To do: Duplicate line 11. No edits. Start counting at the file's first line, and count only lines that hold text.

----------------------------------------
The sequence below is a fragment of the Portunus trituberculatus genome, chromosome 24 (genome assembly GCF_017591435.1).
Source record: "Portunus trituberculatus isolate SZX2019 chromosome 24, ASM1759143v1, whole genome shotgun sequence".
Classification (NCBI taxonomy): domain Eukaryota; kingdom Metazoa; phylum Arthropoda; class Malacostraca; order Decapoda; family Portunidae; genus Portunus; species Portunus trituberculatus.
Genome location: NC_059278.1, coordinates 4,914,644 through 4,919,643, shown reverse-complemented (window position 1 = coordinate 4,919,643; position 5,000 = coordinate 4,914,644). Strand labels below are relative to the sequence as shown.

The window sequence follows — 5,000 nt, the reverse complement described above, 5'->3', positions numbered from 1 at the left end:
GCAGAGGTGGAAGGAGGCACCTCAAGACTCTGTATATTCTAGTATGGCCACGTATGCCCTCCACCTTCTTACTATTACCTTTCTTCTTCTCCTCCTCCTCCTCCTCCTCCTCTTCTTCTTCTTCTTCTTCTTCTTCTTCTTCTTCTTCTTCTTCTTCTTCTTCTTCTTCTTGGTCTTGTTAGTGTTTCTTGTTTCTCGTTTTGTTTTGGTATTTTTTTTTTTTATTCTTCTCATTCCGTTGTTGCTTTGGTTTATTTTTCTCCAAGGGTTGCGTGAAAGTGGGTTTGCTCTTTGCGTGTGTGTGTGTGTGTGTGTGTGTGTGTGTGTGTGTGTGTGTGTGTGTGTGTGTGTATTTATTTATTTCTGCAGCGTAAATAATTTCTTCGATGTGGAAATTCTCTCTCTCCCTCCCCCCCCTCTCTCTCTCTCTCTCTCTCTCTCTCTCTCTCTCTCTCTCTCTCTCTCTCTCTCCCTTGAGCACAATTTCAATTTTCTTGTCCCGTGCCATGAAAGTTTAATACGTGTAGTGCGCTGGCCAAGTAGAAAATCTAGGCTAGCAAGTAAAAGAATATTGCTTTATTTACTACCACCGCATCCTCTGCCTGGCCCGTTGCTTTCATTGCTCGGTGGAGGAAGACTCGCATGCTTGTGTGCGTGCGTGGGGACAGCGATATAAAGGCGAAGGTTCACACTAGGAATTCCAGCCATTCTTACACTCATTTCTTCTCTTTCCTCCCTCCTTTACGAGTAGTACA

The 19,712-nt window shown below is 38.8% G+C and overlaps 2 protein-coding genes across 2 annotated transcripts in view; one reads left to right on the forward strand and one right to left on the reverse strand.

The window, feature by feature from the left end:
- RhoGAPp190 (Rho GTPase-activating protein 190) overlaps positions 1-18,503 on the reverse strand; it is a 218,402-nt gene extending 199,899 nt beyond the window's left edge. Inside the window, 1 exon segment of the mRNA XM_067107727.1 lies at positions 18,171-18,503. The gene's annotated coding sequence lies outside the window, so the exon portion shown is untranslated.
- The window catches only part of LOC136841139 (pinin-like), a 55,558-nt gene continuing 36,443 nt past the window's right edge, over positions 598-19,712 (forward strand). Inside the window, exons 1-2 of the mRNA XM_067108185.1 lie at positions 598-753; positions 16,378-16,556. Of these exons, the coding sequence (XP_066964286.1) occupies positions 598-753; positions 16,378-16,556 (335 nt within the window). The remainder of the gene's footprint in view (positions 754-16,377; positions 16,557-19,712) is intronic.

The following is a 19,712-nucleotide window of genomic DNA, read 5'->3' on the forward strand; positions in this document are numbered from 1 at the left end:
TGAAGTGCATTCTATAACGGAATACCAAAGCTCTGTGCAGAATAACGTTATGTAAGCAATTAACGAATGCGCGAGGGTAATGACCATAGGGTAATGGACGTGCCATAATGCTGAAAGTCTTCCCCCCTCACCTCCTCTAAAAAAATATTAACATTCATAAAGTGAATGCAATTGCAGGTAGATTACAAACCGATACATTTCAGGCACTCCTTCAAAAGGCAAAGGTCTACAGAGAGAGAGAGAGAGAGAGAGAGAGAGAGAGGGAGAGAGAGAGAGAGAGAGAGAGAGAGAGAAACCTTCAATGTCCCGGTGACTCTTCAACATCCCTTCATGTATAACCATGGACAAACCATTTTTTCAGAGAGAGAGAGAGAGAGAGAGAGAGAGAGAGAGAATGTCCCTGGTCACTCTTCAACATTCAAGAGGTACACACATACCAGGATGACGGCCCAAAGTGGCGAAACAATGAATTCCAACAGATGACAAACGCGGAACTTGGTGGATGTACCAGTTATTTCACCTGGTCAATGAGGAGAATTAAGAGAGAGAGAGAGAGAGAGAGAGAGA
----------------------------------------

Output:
The following is a 19,712-nucleotide window of genomic DNA, read 5'->3' on the forward strand; positions in this document are numbered from 1 at the left end: